Iowa Experience Proves EPA Should Enforce the RFS as Congress Intended

The Iowa Renewable Fuels Association (IRFA) recently submitted comments on the proposed Renewable Fuel Standard (RFS) volumes, urging the Environmental Protection Agency (EPA) to enforce the law as Congress intended and set the final targets at 15 billion gallons for corn-based ethanol in 2017 and at least 2.5 billion gallons for biomass-based diesel in 2018.

“The current RFS proposal simply doesn’t go far enough in advancing the use of homegrown, cleaner-burning renewable fuels,” stated IRFA Executive Director Monte Shaw. “From feedstocks and production capabilities to consumer use and marketplace trends, every data point demonstrates that the EPA should increase the proposed volumes and finalize corn-based ethanol levels at 15 billion gallons for 2017 and biomass-based diesel levels at 2.5 billion gallons for 2018.”

irfa-rfsDiscussing corn-based ethanol in its comments to the EPA, the IRFA stated, “The only physical barrier to greater use of renewable fuels is the inability of the average motorist to pull up to a fuel pump and choose from a variety of fuel options.

“This restriction on competition is not the result of consumer preference, equipment availability or renewable fuels supply. Iowa retailers have had great success with higher ethanol blends like E15 and E85, when they are allowed to sell it. Customer demand is high. Contrary to the blatantly false claims that a ‘blend wall’ exists, even more motorists would buy E15 and E85 if it were just available for them to choose.”

In fact, Iowa data shows retailers that offer a range of ethanol blended fueling options through blender pumps are already meeting the full 2022 RFS levels today, often meeting or exceeding the 18 to 19 percent renewable content targets for gasoline sales.

Switching to biodiesel, the IRFA commented, “Biodiesel has been an unmitigated success under the RFS… In fact, the U.S. is expected to use about 2.5 billion gallons of biomass-based diesel in 2016 – 400 million gallons more than the number EPA proposes to set for 2018—two years from now. Finalizing the proposed level would simply memorialize the status quo while nearly 60 percent of U.S. biodiesel industry capacity sits idle.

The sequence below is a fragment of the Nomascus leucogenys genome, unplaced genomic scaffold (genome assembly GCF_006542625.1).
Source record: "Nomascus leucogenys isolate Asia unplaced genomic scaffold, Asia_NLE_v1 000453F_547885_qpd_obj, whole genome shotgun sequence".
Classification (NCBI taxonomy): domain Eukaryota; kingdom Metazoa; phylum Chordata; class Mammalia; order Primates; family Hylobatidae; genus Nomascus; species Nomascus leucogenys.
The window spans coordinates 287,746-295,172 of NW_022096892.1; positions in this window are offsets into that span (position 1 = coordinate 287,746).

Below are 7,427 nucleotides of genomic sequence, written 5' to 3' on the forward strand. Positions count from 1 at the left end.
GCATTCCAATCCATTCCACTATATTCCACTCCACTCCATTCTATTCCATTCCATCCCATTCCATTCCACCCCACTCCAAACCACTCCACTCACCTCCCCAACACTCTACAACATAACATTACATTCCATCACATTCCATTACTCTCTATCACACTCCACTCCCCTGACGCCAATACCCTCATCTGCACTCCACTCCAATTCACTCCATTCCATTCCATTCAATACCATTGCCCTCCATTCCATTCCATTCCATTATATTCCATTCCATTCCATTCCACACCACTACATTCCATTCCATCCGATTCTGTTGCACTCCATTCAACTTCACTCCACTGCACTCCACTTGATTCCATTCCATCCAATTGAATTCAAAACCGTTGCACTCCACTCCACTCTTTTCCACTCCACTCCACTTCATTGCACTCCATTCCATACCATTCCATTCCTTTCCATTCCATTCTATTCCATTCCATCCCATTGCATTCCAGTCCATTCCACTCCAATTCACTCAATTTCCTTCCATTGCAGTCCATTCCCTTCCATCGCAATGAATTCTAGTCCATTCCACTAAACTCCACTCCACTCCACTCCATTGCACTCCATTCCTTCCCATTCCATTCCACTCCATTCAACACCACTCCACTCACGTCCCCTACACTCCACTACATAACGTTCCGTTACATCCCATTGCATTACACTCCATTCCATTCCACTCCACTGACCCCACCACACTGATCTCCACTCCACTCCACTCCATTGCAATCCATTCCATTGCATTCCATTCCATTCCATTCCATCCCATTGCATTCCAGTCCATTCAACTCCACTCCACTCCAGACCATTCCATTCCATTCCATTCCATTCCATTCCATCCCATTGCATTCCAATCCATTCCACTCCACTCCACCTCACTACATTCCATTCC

“Through May of 2016, roughly 30 percent of the biodiesel market was imports, and the number continues to grow… Congress gave the EPA the authority to set the biodiesel level to ensure growth for this widely-successful advanced biofuel. Factoring in imports, the proposed level does not achieve this goal.”

Discussing Iowa-specific data, the IRFA commented, “In 2010, the average blend level of biodiesel-blended gallons sold in Iowa was 3.1 percent. By 2015, the average biodiesel blend level in Iowa had more than tripled to 11.0 percent—a level that simply could not have been reached without selling a significant amount of not just B11, but B15 and B20 as well.”

The IRFA concluded, “The bottom line remains clear: there is no legal, marketplace or consumer rationale for reducing the conventional biofuels level below the statutory requirements.

“We urge the Obama Administration to reembrace the goals of the RFS that President Obama voted for in 2007, to level the playing field against 100 years of oil subsidies. We urge the Obama Administration to reexamine its support and aspirations for the RFS voiced back in 2008. And we urge the Obama Administration to set RFS levels—in this, its final opportunity—that recommit the RFS to pushing for more competition, more energy security, more jobs and a cleaner environment.”

To read IRFA’s full comments, please click here.

In May, the EPA proposed capping the corn-based ethanol portion of the RFS at 14.8 billion gallons for 2017, below levels prescribed by Congress under the Energy Independence and Security Act of 2007. Also included was the biomass-based diesel level for 2018, proposed at just 2.1 billion gallons. To view the EPA’s full proposal, please click here.

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